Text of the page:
Each symposium is led by a contemporary artist. This symposium is led by artist Jessica Rohrer.
All of our Teacher’s symposium events offer unique professional development opportunities for art educators to come together and learn new creative skills to bring back to their classroom. The programs include:
•Presentation by the leading contemporary artist
•Hands-on artmaking workshop with the artist
•Gallery exercises exploring ways to view and interpret contemporary art
•Six professional development hours upon completion of the symposium
•Lesson plans as a take home
Registration fees are $75 and include a light breakfast and all materials.
This year’s teacher symposium will include a tour of the current contemporary art exhibitions, a talk by the leading artist, a project, a resource list, adaptable lesson plans, and a review/crit at the end of the day.
The symposium will be led this year by artist Jessica Rohrer. Rohrer’s recent work explores the disorienting effect of landscapes drawn from the vantage point of a drone. Using her homes and neighborhoods as source material for her work she focuses on domestic spaces – individual objects, interiors and exterior views of her home or neighborhood. The recent works involve the use of a drone camera that imbues the imagery with socially loaded connotations, as drones’ increasing prominence has led them to be viewed as tools of both aggression and everyday leisure. Rohrer uses drones to symbolize our collective declining privacy, as illustrated by the way the images lay bare both the physical and socioeconomic elements of the neighborhood. Conversely, the details in the drawings can also be viewed as being representative and somewhat generic. This neighborhood could be almost anywhere, and as a result, tells little about the families who remain out-of-sight.
The exhibition currently on view in the main gallery is called Interior Monologues and focuses on the story our surroundings tell about us so this will be a general theme of the workshop. This group exhibition explores the real, imagined, or implied narratives connected to interior spaces. Several of the artists in Interior Monologues depict real places—some populated by specific characters—while others invent new places based on their own experience or imagination. Many of the works suggest hidden histories or embedded memories and emotions. The interiors devoid of people are like empty stage sets waiting for actors to animate them. Whether public or private, all of these interior settings are activated by the presence (or absence) of humans. This is a multi-media show, incorporating painting, sculpture, drawing, collage, video, and site-specific installation. Participating artists are: Matt Bollinger, Erin Diebboll, Susan Leopold, Dana Levy, Summer McCorkle, Anne Muntges, Casey Ruble, and Paul Wackers.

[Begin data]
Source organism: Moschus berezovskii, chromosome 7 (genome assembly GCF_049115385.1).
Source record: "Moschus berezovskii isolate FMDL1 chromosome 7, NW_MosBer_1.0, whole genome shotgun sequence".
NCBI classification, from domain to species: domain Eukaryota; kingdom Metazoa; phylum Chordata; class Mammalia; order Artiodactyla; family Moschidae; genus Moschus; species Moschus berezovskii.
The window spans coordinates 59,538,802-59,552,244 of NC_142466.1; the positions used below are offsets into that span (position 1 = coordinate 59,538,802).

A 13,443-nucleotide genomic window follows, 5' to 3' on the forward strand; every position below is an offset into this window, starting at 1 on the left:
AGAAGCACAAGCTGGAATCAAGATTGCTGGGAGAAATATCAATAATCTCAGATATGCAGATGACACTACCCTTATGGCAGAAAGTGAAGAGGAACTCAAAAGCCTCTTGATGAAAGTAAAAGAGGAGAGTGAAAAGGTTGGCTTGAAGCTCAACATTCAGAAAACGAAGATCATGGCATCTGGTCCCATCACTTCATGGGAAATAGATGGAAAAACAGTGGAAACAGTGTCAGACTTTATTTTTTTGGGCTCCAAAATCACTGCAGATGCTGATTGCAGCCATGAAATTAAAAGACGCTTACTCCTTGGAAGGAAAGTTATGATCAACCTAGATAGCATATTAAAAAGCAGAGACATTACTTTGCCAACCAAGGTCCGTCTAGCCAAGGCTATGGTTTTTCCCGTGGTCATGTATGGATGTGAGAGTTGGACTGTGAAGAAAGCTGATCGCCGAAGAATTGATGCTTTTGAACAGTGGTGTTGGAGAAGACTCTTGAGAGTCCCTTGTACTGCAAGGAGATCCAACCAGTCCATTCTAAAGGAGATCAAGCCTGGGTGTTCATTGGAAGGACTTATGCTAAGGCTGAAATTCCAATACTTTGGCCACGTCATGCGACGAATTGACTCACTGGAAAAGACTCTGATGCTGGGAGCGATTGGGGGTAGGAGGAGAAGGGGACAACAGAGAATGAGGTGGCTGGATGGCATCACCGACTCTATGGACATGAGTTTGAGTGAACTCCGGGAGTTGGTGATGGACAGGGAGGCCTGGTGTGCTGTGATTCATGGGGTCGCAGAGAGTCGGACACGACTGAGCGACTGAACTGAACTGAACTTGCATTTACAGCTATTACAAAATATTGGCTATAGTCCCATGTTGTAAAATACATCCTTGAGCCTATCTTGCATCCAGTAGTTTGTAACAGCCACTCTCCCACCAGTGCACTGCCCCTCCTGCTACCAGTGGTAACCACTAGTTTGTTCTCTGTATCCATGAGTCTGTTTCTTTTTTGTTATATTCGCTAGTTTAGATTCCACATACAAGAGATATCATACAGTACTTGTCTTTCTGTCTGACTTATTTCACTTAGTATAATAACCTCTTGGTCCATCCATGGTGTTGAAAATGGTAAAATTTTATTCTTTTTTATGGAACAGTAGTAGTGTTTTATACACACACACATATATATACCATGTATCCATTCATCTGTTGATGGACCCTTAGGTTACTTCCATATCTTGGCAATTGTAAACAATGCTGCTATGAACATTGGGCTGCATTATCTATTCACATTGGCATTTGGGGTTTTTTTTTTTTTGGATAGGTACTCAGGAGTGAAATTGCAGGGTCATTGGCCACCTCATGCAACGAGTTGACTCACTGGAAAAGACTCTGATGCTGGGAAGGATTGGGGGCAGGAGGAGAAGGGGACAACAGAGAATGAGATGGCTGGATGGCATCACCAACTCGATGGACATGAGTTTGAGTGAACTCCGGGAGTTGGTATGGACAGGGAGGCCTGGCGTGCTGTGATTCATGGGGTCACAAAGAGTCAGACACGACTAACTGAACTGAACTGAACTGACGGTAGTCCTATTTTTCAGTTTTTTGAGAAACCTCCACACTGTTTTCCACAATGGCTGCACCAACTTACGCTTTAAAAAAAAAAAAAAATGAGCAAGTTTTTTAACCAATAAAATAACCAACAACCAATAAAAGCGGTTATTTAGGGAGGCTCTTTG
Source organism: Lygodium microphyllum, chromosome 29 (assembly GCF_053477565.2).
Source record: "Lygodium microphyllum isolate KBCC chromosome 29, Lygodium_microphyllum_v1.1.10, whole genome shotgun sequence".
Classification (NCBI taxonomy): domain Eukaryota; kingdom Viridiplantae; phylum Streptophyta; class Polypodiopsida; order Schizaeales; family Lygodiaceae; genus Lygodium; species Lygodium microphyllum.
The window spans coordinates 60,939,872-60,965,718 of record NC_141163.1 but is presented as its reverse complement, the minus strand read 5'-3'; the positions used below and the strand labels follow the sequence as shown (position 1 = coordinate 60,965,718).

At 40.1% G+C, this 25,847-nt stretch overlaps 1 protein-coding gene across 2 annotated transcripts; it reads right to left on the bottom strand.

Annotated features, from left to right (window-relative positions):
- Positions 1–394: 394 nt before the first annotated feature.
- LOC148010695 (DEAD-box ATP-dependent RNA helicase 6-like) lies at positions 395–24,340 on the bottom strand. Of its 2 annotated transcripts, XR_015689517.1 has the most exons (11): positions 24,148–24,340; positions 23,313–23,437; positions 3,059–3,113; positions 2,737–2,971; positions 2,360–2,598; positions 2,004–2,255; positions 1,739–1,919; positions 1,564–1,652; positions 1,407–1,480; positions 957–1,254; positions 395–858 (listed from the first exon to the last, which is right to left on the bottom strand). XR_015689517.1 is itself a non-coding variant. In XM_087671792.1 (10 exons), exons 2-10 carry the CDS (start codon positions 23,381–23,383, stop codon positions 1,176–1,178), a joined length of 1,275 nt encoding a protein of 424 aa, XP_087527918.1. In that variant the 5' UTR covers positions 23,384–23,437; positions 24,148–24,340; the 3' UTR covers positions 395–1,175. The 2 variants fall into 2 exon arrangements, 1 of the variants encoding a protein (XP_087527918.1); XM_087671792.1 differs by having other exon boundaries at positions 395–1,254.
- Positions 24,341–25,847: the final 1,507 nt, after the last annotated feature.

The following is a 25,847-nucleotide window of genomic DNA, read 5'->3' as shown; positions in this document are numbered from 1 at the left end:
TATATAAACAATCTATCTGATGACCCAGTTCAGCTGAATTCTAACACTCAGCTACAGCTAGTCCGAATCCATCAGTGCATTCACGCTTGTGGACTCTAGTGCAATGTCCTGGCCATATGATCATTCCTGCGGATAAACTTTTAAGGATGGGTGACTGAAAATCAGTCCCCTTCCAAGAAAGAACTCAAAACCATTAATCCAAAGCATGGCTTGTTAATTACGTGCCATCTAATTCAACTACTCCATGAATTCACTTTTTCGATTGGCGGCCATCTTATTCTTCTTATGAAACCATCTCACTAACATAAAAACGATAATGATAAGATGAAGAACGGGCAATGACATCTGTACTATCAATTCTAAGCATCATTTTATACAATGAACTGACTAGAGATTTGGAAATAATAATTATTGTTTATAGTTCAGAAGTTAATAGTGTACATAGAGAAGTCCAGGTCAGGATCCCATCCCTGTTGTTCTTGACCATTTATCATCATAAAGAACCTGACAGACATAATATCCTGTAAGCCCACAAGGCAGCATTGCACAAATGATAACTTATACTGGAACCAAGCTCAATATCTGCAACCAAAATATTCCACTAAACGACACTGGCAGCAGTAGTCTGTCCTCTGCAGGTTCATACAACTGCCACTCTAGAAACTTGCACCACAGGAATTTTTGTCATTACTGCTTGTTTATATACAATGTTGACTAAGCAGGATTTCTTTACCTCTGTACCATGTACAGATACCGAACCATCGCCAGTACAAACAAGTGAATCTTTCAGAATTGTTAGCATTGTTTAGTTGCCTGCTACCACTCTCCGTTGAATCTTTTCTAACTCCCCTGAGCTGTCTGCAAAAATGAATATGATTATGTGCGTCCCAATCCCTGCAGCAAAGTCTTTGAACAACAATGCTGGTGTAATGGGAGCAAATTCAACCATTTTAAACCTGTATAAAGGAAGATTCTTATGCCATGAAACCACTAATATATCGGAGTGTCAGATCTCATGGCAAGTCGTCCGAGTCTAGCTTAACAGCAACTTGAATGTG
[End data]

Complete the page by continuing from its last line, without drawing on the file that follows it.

This exhibition highlights Simon Dinnerstein’s monumental three-panel painting, The Fulbright Triptych, begun in 1971 during the artist’s Fulbright fellowship in Germany and completed in Brooklyn in 1974. A complex work, it offers an intimate view inside the artist’s studio and showcases a fascinating array of engraving tools, artistic materials, and personal ephemera. The painting also incorporates portraits of the artist and his family, and a glimpse of the German town seen outside the studio windows. Encompassing an entire wall in the Eisenberg Gallery, the triptych resembles an altarpiece—not devoted to God or saints, but to the secular subjects of art and family.
PLEASE NOTE: If your school needs to be invoiced in order to pay for this program, please contact us to register. Call 908-273-9121 ext 213 or at email@example.com, and speak with Sarah Walko.